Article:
Kevin Sneader visits India, reflects on outlook in the current global climate

17 July 2018 Authored by Consultancy.in

According to management consultancy McKinsey & Company’s new global boss Kevin Sneader, executives in India and around the world need to take a cautious yet flexible approach when dealing with the imminent trade war between the US and China, given that the months to come could bring an economic boom as much as a crisis.

Kevin Sneader has only been in office as Global Managing Partner at McKinsey & Company since the 1st of July, and he already has a global trade war to contend with, involving an area of particular expertise for him, in addition to the flurry of scandals that the firm has found itself embroiled in.

Sneader has been with McKinsey for nearly three decades now, having worked for the firm’s offices across the globe, from London and Paris to Beijing and Hong Kong. Most recently, Sneader was Chairman of the firm’s Asia operations – a familiarity that has manifested itself in his choice of India as his first overseas visit at the helm of the firm.  

“I wanted to be in Asia and I wanted to be somewhere that matters to the world in terms of size and importance. I have been coming to India regularly. This opportunity was to find out what’s happening in India,” says Sneader of his visit to the country.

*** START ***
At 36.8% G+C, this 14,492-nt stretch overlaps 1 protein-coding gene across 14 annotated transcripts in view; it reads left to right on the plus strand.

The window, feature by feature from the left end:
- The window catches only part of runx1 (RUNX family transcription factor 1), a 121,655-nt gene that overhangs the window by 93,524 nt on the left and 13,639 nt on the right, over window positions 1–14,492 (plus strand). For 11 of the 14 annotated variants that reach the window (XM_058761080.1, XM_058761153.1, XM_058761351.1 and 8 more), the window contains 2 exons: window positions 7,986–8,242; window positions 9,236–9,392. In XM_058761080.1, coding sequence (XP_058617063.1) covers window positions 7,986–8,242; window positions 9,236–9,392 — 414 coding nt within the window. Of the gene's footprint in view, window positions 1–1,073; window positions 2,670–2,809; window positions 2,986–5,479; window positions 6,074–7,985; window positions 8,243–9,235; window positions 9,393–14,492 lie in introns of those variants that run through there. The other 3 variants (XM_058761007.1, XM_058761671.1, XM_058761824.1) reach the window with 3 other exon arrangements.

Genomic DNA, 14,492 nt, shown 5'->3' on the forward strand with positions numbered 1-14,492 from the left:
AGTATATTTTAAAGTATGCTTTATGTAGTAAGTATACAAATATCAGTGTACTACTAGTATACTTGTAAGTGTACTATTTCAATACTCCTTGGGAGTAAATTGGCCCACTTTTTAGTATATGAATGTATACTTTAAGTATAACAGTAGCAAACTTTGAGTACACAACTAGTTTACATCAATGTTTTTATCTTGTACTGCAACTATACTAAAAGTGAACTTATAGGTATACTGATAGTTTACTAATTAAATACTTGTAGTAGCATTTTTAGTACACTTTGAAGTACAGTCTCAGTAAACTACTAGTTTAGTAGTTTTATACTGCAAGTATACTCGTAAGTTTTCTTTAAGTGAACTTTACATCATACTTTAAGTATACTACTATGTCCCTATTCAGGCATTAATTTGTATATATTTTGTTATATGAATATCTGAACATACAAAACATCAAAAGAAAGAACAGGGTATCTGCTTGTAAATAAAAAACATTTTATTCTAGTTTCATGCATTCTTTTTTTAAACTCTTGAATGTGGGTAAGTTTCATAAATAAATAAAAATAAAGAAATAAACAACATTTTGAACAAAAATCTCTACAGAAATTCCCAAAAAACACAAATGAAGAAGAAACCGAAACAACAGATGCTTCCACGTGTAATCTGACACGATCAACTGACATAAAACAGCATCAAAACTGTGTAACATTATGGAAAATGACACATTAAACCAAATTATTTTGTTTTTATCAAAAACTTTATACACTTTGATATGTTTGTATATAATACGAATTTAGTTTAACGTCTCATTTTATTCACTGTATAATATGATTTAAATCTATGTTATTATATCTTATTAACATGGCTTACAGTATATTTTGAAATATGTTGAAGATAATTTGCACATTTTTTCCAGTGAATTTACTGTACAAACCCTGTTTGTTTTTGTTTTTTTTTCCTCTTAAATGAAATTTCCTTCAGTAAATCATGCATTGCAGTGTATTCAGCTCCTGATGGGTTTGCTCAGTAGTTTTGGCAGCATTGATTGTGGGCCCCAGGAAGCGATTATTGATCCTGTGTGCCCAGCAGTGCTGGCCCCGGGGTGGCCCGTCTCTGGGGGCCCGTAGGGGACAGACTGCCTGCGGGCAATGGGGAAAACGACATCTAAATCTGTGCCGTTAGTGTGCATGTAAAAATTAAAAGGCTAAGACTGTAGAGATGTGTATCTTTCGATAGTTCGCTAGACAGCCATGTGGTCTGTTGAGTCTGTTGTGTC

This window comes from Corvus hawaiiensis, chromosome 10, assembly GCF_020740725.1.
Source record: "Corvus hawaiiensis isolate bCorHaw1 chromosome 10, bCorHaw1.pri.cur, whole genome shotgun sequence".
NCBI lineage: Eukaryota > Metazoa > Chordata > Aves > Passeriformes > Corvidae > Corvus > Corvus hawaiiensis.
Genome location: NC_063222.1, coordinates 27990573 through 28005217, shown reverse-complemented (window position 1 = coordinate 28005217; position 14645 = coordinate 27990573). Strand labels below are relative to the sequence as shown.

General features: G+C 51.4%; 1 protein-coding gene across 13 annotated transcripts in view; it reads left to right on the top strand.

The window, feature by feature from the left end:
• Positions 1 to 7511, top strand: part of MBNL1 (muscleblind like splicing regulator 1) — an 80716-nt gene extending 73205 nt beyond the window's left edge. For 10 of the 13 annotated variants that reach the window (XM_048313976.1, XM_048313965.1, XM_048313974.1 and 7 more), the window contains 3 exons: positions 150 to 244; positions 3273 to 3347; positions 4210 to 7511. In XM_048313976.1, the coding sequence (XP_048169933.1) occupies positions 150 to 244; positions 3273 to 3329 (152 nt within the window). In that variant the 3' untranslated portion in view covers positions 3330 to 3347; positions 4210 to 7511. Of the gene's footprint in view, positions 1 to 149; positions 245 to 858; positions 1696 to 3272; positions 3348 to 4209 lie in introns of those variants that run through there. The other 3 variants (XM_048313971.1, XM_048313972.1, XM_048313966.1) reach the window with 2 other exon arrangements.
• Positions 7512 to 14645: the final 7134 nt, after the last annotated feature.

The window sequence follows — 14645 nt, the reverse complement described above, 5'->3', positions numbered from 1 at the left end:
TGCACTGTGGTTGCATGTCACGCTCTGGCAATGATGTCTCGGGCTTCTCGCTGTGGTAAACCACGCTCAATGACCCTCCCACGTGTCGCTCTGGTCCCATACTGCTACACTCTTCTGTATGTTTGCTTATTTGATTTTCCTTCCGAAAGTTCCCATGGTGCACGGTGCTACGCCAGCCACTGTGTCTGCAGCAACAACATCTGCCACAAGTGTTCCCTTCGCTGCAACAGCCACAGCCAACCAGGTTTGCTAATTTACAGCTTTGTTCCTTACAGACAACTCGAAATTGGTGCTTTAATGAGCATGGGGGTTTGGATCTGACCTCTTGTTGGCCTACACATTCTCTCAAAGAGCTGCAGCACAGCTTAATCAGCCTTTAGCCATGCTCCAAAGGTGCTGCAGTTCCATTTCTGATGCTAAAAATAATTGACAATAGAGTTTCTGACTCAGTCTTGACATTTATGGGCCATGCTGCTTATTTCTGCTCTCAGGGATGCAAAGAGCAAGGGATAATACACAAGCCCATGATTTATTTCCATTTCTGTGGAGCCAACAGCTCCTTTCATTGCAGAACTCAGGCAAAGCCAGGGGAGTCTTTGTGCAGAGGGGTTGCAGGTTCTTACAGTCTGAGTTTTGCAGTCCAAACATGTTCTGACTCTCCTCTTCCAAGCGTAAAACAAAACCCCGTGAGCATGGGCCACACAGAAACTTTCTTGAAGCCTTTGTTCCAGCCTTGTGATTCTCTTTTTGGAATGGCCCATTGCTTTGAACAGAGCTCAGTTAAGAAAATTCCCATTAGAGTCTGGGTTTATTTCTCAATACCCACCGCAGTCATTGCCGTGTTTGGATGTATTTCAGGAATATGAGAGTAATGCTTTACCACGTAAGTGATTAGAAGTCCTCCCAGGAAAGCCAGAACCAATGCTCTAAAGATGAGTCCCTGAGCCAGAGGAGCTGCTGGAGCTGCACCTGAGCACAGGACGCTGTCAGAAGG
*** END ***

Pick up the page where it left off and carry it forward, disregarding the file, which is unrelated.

Kevin Sneader visits India, reflects on outlook in the current global climate

His comments during his visit dealt largely with a global phenomenon that has one of its focal points very close to home, i.e. the increasingly hostile trade relations between the US and China. According to Sneader, the previously escalated tariff-levels were not much of a concern, until the declaration of tariffs on $200 billion of China’s exports, which represents nearly half of its exports to the US.

The announcement reinforced the possibility of a trade war, according to Sneader, but he recommends a flexible strategy for Indian businesses to deal with it. All CEOs have to plan for different economic environments. We are in an unprecedented period of synchronous growth; the whole world is growing. IMF had a forecast of 3.5% growth in January, revised to 3.7% in April,” he said.

He added, “We were seeing that steady uptick but our surveys show that sentiment has started to flatten. It's not bad, it's just more cautious. I think everyone should be prepared for all eventualities. Because the other side of this, of course, is that if the unexpected happens – trade war clouds disappear – that will give a big boost to the global economy. You (companies) should be prepared for that too.” 

Barring the challenges posed by such a scenario, Sneader is optimistic about India’s overall economic outlook. The country’s GDP is growing at unprecedented rates, and the economy appears to have recovered from the minor setbacks that it suffered due to the disruptive implementations of demonetisation and the Goods & Services Tax (GST).

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